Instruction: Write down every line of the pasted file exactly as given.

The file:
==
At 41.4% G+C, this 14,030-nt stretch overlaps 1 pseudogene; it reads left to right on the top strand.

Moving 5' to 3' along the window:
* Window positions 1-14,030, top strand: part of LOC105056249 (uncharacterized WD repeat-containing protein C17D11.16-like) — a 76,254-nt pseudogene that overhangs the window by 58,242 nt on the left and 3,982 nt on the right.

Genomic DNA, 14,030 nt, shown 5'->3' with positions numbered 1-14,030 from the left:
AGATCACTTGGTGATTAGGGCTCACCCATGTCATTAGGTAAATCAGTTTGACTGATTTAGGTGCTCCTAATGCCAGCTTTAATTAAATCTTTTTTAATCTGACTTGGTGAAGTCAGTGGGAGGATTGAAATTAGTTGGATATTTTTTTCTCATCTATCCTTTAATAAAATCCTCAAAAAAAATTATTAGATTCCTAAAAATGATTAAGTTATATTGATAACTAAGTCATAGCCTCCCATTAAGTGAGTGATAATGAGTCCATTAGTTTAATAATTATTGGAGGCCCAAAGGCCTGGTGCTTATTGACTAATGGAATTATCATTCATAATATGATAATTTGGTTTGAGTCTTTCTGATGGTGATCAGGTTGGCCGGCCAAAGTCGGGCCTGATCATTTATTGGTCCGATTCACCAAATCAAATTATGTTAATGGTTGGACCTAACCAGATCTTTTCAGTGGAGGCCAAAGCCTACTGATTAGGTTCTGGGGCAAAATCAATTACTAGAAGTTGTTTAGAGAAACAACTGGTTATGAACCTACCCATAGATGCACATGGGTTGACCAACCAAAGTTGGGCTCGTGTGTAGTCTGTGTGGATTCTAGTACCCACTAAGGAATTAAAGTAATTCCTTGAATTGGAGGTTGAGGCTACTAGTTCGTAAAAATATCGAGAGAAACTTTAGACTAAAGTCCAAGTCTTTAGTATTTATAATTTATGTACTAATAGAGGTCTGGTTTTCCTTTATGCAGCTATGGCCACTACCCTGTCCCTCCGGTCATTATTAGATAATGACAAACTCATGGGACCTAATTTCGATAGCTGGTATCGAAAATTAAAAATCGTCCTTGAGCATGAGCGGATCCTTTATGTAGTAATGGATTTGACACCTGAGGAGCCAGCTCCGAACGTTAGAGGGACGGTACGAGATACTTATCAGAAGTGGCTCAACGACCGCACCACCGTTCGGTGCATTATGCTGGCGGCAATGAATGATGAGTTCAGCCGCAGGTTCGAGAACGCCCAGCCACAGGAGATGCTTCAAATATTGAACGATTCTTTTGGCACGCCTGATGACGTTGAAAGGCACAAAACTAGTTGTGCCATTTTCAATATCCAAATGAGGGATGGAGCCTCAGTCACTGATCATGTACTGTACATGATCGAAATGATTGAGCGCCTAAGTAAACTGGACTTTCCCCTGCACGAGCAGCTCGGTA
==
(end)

At 41.4% G+C, this 14,030-nt stretch overlaps 1 pseudogene; it reads left to right on the top strand.

Moving 5' to 3' along the window:
* Window positions 1-14,030, top strand: part of LOC105056249 (uncharacterized WD repeat-containing protein C17D11.16-like) — a 76,254-nt pseudogene that overhangs the window by 58,242 nt on the left and 3,982 nt on the right.

Genomic DNA, 14,030 nt, shown 5'->3' with positions numbered 1-14,030 from the left:
AGATCACTTGGTGATTAGGGCTCACCCATGTCATTAGGTAAATCAGTTTGACTGATTTAGGTGCTCCTAATGCCAGCTTTAATTAAATCTTTTTTAATCTGACTTGGTGAAGTCAGTGGGAGGATTGAAATTAGTTGGATATTTTTTTCTCATCTATCCTTTAATAAAATCCTCAAAAAAAATTATTAGATTCCTAAAAATGATTAAGTTATATTGATAACTAAGTCATAGCCTCCCATTAAGTGAGTGATAATGAGTCCATTAGTTTAATAATTATTGGAGGCCCAAAGGCCTGGTGCTTATTGACTAATGGAATTATCATTCATAATATGATAATTTGGTTTGAGTCTTTCTGATGGTGATCAGGTTGGCCGGCCAAAGTCGGGCCTGATCATTTATTGGTCCGATTCACCAAATCAAATTATGTTAATGGTTGGACCTAACCAGATCTTTTCAGTGGAGGCCAAAGCCTACTGATTAGGTTCTGGGGCAAAATCAATTACTAGAAGTTGTTTAGAGAAACAACTGGTTATGAACCTACCCATAGATGCACATGGGTTGACCAACCAAAGTTGGGCTCGTGTGTAGTCTGTGTGGATTCTAGTACCCACTAAGGAATTAAAGTAATTCCTTGAATTGGAGGTTGAGGCTACTAGTTCGTAAAAATATCGAGAGAAACTTTAGACTAAAGTCCAAGTCTTTAGTATTTATAATTTATGTACTAATAGAGGTCTGGTTTTCCTTTATGCAGCTATGGCCACTACCCTGTCCCTCCGGTCATTATTAGATAATGACAAACTCATGGGACCTAATTTCGATAGCTGGTATCGAAAATTAAAAATCGTCCTTGAGCATGAGCGGATCCTTTATGTAGTAATGGATTTGACACCTGAGGAGCCAGCTCCGAACGTTAGAGGGACGGTACGAGATACTTATCAGAAGTGGCTCAACGACCGCACCACCGTTCGGTGCATTATGCTGGCGGCAATGAATGATGAGTTCAGCCGCAGGTTCGAGAACGCCCAGCCACAGGAGATGCTTCAAATATTGAACGATTCTTTTGGCACGCCTGATGACGTTGAAAGGCACAAAACTAGTTGTGCCATTTTCAATATCCAAATGAGGGATGGAGCCTCAGTCACTGATCATGTACTGTACATGATCGAAATGATTGAGCGCCTAAGTAAACTGGACTTTCCCCTGCACGAGCAGCTCGGTA